Legal malpractice cases are dismissed at a statistically higher rate in legal malpractice cases than in other tort or contract cases. We believe that the reason is institutional. Subconsciously, attorney-judges give greater scrutiny to legal malpractice claims than they do to other claims, and because of this, attorneys are granted a higher bar to suit.
In Menkes v Solomon & Cramer LLP 2022 NY Slip Op 01740 Decided on March 15, 2022 Appellate Division, First Department resolved an attorney v. attorney legal malpractice case against Plaintiff. “Plaintiff’s legal malpractice claim was correctly dismissed in accordance with CPLR 3211(a)(7) for failure to state a cause of action. Even accepting plaintiff’s allegations as true, the complaint contains only conclusory allegations that any negligence by defendants in not raising an affirmative claim for interest in a fee dispute between plaintiff and two attorneys was the “but for” cause of plaintiff’s alleged damages (AmBase Corp. v Davis Polk & Wardwell, 8 NY3d 428, 434 ; Nomura Asset Capital Corp. v Cadwalader, Wickersham & Taft LLP, 26 NY3d 40, 50 ). Plaintiff’s contention that the motion court in the fee dispute would have awarded her predecision interest pursuant to CPLR 5001 is at best speculative (see Rudolf v Shayne, Dachs, Stanisci, Corker & Sauer, 8 NY3d 438, 442, 443 ; see also Manufacturer’s & Traders Trust Co. v Reliance Ins. Co., 8 NY3d 583, 589-590 ).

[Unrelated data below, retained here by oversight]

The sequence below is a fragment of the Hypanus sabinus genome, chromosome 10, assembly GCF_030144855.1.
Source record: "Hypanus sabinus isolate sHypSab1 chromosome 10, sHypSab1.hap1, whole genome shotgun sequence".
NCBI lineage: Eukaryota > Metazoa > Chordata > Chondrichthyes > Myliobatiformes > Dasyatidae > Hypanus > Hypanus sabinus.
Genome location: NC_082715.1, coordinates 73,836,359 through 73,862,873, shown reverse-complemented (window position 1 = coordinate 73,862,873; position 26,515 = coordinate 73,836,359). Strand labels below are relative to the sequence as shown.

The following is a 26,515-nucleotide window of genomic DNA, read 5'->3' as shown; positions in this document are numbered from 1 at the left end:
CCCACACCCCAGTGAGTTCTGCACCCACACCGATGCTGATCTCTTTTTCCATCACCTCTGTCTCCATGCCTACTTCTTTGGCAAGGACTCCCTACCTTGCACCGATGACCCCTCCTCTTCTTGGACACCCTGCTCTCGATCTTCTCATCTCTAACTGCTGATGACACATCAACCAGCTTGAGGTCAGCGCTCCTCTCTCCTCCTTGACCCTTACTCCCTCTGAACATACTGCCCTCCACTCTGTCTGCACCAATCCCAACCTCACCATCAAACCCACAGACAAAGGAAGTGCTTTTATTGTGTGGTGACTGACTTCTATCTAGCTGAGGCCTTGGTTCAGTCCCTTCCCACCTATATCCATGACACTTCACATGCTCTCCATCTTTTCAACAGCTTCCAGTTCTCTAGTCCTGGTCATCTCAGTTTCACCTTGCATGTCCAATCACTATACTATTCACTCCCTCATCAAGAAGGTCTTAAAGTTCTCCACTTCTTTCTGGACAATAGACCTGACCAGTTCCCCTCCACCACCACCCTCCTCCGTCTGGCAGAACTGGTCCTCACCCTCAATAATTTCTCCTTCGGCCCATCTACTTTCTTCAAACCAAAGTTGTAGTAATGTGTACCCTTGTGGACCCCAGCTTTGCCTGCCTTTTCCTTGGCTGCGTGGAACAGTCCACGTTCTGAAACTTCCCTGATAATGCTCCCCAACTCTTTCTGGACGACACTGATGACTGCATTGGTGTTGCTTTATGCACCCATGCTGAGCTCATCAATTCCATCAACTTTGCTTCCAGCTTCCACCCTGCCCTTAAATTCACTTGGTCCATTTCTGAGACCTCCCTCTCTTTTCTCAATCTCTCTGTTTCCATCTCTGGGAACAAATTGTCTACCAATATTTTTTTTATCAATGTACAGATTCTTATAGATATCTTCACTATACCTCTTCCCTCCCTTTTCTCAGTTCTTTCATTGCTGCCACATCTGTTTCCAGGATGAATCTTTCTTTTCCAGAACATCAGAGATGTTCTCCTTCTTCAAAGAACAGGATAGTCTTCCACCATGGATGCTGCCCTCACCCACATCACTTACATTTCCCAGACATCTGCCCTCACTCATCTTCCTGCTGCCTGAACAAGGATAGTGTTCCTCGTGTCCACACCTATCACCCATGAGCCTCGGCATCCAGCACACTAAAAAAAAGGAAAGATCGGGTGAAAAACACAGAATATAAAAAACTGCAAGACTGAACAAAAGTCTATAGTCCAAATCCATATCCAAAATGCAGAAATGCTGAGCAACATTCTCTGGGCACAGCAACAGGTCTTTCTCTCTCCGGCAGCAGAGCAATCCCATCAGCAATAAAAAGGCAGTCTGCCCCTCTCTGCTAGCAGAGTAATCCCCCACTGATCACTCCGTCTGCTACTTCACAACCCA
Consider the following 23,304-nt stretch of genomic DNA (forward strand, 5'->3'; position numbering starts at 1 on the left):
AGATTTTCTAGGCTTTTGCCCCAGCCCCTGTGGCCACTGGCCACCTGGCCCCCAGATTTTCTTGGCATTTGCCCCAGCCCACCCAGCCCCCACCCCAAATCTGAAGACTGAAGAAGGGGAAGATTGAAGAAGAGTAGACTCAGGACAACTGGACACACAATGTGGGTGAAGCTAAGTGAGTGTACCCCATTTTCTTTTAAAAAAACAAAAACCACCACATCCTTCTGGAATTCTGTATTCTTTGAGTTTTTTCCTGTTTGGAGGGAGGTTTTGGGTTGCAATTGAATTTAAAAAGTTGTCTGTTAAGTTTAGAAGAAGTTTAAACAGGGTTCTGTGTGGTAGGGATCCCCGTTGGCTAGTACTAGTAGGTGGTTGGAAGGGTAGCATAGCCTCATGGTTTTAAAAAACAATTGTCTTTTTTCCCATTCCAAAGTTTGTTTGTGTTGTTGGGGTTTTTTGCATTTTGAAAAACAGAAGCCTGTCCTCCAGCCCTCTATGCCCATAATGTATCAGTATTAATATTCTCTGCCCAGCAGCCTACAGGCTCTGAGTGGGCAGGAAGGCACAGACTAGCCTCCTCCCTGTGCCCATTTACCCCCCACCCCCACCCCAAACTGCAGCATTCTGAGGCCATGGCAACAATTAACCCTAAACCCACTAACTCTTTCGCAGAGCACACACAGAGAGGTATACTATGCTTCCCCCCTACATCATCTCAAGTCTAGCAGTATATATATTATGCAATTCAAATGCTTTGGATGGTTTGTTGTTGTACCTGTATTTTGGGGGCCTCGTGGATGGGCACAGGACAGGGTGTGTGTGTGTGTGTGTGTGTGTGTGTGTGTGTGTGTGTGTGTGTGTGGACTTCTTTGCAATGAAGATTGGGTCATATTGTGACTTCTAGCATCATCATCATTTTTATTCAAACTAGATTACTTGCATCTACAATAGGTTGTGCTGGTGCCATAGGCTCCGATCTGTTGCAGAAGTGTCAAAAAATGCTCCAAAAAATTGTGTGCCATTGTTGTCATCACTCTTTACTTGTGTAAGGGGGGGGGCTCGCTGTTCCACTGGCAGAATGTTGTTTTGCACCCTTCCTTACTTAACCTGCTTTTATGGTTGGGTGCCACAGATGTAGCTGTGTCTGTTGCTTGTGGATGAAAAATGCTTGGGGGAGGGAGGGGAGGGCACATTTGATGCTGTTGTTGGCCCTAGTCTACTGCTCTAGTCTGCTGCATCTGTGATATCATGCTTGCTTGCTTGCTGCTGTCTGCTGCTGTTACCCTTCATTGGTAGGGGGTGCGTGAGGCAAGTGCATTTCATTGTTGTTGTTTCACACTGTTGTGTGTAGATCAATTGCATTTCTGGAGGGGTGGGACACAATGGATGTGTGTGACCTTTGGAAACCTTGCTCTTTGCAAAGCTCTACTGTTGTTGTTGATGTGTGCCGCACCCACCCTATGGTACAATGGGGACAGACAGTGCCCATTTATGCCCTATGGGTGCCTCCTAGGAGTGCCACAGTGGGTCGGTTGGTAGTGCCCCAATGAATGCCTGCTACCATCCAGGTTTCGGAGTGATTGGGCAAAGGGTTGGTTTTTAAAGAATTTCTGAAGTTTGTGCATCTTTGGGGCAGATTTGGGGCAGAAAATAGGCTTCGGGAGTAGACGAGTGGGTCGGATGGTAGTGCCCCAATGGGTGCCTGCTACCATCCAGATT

Nor does the fact that defendants signed a stipulation on plaintiff’s behalf, releasing the holder of the escrow account from liability, constitute malpractice. Plaintiff, an experienced personal injury attorney, executed an affirmation in which she agreed to most of the terms proffered by the escrow counsel, one of which released him from any liability once the amounts in the account were distributed. As a result, defendants’ execution of a stipulation containing largely the same language was consistent with plaintiff’s express representations and not the “but for” cause of any alleged loss. “